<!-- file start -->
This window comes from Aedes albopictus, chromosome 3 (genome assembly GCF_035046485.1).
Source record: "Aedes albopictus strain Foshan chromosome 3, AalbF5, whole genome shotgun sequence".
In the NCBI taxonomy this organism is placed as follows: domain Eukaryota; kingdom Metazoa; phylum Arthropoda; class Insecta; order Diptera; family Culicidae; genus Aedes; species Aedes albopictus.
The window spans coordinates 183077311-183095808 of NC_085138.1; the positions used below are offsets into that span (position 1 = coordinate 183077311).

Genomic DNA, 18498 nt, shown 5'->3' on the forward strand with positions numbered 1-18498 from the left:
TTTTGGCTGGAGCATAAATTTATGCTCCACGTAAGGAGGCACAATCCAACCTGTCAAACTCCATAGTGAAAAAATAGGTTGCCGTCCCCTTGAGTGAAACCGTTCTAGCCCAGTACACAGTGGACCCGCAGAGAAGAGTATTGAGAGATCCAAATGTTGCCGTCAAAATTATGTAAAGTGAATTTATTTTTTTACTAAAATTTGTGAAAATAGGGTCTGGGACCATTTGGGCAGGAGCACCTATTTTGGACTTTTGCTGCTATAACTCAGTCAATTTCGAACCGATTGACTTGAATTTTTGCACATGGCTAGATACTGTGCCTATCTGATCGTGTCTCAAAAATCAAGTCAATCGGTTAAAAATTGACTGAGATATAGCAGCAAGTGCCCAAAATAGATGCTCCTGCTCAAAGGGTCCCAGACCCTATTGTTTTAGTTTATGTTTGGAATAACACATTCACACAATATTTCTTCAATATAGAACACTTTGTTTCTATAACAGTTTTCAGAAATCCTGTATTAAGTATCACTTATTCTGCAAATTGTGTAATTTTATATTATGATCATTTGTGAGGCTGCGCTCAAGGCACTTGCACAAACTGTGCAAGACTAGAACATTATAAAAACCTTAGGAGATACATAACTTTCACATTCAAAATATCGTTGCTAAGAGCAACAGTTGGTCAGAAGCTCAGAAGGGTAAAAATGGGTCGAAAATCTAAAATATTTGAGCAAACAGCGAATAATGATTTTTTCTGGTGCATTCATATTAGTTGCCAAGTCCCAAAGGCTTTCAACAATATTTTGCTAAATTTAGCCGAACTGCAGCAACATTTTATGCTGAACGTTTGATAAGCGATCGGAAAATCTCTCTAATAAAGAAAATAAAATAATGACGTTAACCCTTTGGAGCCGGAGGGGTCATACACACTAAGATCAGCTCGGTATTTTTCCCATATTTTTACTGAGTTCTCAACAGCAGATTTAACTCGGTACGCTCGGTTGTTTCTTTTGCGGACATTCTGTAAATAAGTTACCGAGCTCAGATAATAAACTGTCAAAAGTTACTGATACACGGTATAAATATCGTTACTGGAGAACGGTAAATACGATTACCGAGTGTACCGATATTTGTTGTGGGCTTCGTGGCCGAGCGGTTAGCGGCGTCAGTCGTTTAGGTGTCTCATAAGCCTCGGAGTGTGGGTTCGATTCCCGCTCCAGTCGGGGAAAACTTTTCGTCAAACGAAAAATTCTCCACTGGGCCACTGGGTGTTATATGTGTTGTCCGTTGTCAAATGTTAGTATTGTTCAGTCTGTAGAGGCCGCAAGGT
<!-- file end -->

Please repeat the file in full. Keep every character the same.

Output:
This window comes from Aedes albopictus, chromosome 3 (genome assembly GCF_035046485.1).
Source record: "Aedes albopictus strain Foshan chromosome 3, AalbF5, whole genome shotgun sequence".
In the NCBI taxonomy this organism is placed as follows: domain Eukaryota; kingdom Metazoa; phylum Arthropoda; class Insecta; order Diptera; family Culicidae; genus Aedes; species Aedes albopictus.
The window spans coordinates 183077311-183095808 of NC_085138.1; the positions used below are offsets into that span (position 1 = coordinate 183077311).

Genomic DNA, 18498 nt, shown 5'->3' on the forward strand with positions numbered 1-18498 from the left:
TTTTGGCTGGAGCATAAATTTATGCTCCACGTAAGGAGGCACAATCCAACCTGTCAAACTCCATAGTGAAAAAATAGGTTGCCGTCCCCTTGAGTGAAACCGTTCTAGCCCAGTACACAGTGGACCCGCAGAGAAGAGTATTGAGAGATCCAAATGTTGCCGTCAAAATTATGTAAAGTGAATTTATTTTTTTACTAAAATTTGTGAAAATAGGGTCTGGGACCATTTGGGCAGGAGCACCTATTTTGGACTTTTGCTGCTATAACTCAGTCAATTTCGAACCGATTGACTTGAATTTTTGCACATGGCTAGATACTGTGCCTATCTGATCGTGTCTCAAAAATCAAGTCAATCGGTTAAAAATTGACTGAGATATAGCAGCAAGTGCCCAAAATAGATGCTCCTGCTCAAAGGGTCCCAGACCCTATTGTTTTAGTTTATGTTTGGAATAACACATTCACACAATATTTCTTCAATATAGAACACTTTGTTTCTATAACAGTTTTCAGAAATCCTGTATTAAGTATCACTTATTCTGCAAATTGTGTAATTTTATATTATGATCATTTGTGAGGCTGCGCTCAAGGCACTTGCACAAACTGTGCAAGACTAGAACATTATAAAAACCTTAGGAGATACATAACTTTCACATTCAAAATATCGTTGCTAAGAGCAACAGTTGGTCAGAAGCTCAGAAGGGTAAAAATGGGTCGAAAATCTAAAATATTTGAGCAAACAGCGAATAATGATTTTTTCTGGTGCATTCATATTAGTTGCCAAGTCCCAAAGGCTTTCAACAATATTTTGCTAAATTTAGCCGAACTGCAGCAACATTTTATGCTGAACGTTTGATAAGCGATCGGAAAATCTCTCTAATAAAGAAAATAAAATAATGACGTTAACCCTTTGGAGCCGGAGGGGTCATACACACTAAGATCAGCTCGGTATTTTTCCCATATTTTTACTGAGTTCTCAACAGCAGATTTAACTCGGTACGCTCGGTTGTTTCTTTTGCGGACATTCTGTAAATAAGTTACCGAGCTCAGATAATAAACTGTCAAAAGTTACTGATACACGGTATAAATATCGTTACTGGAGAACGGTAAATACGATTACCGAGTGTACCGATATTTGTTGTGGGCTTCGTGGCCGAGCGGTTAGCGGCGTCAGTCGTTTAGGTGTCTCATAAGCCTCGGAGTGTGGGTTCGATTCCCGCTCCAGTCGGGGAAAACTTTTCGTCAAACGAAAAATTCTCCACTGGGCCACTGGGTGTTATATGTGTTGTCCGTTGTCAAATGTTAGTATTGTTCAGTCTGTAGAGGCCGCAAGGT